While the presence of bring-your-own-devices is increasing rapidly, this personalized arm of the IT infrastructure might be best with limits. The National Cyber Security Center advises “If you’ve given BYOD users admin access to company resources, revoke that access immediately.” It then makes clear that “New BYOD deployments require planning” and “Existing BYOD deployments need review.”
Shadow IT presents many security risks since these devices and their associated machine identities go unmanaged. Since BYOD policies affect all employees, companywide, it is no longer just the responsibility of the PKI admin to roll out these changes. Top level leadership is expected to lead out in the continuation of everyday IT advancements in the workforce.
There is at least one good reason why business leaders must spearhead projects relating to machine identity management: successful companies are those that invest in protecting machine identities. Each element of an organization possesses an identity that needs to be protected—whether human or machine. And no software decision, hardware decision, hiring decision or menial transaction can be made without assigning and managing a verifiable identity.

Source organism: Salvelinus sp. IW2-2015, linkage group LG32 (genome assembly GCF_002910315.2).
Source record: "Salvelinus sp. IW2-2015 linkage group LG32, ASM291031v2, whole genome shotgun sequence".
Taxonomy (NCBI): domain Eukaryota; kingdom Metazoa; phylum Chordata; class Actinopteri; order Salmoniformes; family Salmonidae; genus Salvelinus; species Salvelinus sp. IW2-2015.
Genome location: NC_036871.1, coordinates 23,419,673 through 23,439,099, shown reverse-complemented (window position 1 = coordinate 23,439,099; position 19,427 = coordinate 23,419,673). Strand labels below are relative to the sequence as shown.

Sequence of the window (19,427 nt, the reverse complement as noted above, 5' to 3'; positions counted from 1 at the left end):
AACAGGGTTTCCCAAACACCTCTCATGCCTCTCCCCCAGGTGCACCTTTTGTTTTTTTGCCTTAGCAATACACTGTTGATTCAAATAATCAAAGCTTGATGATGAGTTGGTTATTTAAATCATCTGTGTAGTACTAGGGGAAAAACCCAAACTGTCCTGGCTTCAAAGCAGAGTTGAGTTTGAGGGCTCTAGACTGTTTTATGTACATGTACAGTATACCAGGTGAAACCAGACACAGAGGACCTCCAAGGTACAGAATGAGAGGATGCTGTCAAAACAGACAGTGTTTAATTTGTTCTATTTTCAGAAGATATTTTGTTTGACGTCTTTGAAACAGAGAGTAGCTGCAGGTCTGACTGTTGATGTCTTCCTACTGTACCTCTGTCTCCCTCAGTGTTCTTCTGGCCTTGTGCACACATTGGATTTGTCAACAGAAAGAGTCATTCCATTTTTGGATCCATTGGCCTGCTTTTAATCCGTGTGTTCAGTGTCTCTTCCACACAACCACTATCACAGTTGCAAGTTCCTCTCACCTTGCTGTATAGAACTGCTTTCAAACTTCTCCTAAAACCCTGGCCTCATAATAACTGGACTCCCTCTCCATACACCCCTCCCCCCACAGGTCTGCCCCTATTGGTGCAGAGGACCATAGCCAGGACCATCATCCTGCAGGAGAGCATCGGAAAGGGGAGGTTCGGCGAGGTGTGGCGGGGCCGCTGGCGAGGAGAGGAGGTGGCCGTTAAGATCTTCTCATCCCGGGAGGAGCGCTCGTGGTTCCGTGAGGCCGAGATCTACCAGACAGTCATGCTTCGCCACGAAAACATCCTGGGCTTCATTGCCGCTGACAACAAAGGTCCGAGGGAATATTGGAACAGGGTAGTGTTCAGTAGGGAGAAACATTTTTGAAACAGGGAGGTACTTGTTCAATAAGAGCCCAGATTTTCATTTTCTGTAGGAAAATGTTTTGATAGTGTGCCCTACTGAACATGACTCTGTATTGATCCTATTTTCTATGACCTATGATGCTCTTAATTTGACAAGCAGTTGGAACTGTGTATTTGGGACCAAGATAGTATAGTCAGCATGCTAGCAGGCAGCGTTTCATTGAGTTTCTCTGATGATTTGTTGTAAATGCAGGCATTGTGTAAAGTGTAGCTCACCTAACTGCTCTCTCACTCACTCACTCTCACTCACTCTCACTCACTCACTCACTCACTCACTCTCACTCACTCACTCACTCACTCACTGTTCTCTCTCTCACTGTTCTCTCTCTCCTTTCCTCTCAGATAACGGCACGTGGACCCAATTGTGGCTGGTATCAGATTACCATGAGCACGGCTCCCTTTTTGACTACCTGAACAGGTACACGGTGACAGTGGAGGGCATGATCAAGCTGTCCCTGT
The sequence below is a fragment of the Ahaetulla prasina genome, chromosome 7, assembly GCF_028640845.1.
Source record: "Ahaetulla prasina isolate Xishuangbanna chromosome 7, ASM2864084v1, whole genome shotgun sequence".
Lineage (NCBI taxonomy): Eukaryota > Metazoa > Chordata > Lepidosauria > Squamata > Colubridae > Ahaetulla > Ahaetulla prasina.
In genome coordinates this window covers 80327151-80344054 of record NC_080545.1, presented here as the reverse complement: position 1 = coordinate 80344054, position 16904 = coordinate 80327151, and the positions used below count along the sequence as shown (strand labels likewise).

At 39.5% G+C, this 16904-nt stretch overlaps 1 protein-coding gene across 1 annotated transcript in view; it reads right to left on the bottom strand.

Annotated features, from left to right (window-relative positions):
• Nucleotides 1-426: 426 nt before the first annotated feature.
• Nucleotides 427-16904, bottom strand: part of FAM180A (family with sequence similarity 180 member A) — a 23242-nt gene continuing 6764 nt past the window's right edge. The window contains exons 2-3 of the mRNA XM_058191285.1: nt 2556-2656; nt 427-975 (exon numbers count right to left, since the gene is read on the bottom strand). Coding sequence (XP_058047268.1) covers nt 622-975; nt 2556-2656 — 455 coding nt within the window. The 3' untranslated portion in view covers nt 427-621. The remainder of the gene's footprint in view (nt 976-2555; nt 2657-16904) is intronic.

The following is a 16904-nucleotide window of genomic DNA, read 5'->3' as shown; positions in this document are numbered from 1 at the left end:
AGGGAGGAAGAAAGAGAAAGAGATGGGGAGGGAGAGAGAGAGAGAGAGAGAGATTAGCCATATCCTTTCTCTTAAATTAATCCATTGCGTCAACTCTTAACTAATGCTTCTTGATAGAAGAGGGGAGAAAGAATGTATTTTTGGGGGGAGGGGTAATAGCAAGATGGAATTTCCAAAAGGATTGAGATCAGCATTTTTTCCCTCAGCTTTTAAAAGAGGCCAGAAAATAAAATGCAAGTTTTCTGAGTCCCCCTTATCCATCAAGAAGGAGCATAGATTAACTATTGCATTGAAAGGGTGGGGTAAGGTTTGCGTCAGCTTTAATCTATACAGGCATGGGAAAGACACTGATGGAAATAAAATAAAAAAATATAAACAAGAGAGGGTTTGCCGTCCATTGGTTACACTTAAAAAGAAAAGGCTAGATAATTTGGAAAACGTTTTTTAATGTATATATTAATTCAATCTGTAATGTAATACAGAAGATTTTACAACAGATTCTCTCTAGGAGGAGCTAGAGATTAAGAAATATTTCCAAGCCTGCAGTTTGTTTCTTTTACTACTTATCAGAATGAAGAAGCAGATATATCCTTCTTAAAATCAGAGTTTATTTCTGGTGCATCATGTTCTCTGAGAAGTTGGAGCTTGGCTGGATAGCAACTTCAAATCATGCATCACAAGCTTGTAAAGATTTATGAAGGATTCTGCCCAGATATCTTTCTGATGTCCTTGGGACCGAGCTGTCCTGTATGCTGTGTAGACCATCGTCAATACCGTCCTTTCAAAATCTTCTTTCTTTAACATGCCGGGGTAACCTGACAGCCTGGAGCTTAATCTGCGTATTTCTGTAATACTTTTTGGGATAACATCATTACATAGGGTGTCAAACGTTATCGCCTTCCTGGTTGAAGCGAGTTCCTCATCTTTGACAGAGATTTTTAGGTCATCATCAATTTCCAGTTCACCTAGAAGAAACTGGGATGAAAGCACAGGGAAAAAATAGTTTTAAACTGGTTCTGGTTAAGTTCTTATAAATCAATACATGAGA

Executives at any organization need to be aware that they are responsible for balancing the relative value of new technological developments and their inherent security challenges. Failure to do so will only create risks to the overall enterprise that have the potential of becoming disastrous.
Organizations require successful machine identity management for security strategies to keep pace with not only the sheer volume of machine identities, but also the types of machine identities. And machine identity management programs need to be highly automated. Manually managing machine identities is a complex task, prone to human error, which can lead to the organization being at risk from bad actors.
To ensure your company has a smooth digital transformation, talk to your business leaders about investing in cyber security solutions such as the Venafi Control Plane for Machine Identities to fully automate the process of machine identity management.